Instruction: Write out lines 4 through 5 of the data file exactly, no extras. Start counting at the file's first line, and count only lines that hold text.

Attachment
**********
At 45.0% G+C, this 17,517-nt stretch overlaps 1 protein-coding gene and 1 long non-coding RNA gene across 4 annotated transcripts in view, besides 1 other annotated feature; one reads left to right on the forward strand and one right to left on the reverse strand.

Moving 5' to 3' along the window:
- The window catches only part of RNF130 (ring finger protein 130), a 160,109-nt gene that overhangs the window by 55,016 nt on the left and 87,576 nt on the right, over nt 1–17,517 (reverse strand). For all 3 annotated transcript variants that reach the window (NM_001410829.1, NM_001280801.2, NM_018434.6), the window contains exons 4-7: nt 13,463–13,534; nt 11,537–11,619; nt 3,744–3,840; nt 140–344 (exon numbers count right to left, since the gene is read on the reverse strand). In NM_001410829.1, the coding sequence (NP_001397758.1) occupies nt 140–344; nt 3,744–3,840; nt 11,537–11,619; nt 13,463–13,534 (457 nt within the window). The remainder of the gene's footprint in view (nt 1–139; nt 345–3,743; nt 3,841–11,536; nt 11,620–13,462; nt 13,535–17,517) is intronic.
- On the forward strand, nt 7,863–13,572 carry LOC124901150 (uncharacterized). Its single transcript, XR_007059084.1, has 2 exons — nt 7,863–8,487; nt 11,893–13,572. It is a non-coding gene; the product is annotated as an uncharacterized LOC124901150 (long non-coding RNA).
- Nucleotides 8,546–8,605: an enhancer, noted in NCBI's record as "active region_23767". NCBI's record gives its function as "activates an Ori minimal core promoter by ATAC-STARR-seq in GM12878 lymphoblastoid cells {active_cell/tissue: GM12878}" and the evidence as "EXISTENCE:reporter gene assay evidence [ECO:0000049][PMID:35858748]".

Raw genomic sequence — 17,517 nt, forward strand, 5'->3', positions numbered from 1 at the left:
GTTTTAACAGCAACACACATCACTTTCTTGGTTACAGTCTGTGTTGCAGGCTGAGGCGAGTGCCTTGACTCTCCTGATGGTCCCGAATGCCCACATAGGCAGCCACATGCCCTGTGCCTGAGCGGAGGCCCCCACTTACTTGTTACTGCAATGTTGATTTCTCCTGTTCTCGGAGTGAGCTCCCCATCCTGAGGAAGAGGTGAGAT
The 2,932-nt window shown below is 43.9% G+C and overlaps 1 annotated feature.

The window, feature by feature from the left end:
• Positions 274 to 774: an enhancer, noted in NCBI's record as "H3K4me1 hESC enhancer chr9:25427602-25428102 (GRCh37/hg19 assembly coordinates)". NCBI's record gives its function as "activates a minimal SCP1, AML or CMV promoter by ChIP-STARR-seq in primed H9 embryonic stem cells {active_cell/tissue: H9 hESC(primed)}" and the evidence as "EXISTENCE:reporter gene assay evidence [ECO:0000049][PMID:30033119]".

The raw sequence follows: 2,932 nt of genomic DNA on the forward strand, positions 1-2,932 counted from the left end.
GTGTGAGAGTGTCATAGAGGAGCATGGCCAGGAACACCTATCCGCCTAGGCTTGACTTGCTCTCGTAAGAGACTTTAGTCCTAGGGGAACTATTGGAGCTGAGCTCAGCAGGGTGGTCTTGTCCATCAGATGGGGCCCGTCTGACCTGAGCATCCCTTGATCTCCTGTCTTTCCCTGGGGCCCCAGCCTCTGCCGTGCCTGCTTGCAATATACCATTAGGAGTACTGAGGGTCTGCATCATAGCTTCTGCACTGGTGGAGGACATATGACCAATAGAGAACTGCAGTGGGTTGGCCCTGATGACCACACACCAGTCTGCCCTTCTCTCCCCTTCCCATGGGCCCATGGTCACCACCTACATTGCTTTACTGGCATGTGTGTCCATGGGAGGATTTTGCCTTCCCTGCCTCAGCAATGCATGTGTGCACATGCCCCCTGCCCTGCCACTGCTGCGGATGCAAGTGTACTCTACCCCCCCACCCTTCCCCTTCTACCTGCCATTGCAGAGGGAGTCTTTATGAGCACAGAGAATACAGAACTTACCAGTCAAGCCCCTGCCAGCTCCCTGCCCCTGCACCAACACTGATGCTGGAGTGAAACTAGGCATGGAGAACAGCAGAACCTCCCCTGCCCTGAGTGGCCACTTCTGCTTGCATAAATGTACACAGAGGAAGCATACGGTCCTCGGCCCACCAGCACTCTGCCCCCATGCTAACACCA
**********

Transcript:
- On the forward strand, nt 7,863–13,572 carry LOC124901150 (uncharacterized). Its single transcript, XR_007059084.1, has 2 exons — nt 7,863–8,487; nt 11,893–13,572. It is a non-coding gene; the product is annotated as an uncharacterized LOC124901150 (long non-coding RNA).
- Nucleotides 8,546–8,605: an enhancer, noted in NCBI's record as "active region_23767". NCBI's record gives its function as "activates an Ori minimal core promoter by ATAC-STARR-seq in GM12878 lymphoblastoid cells {active_cell/tissue: GM12878}" and the evidence as "EXISTENCE:reporter gene assay evidence [ECO:0000049][PMID:35858748]".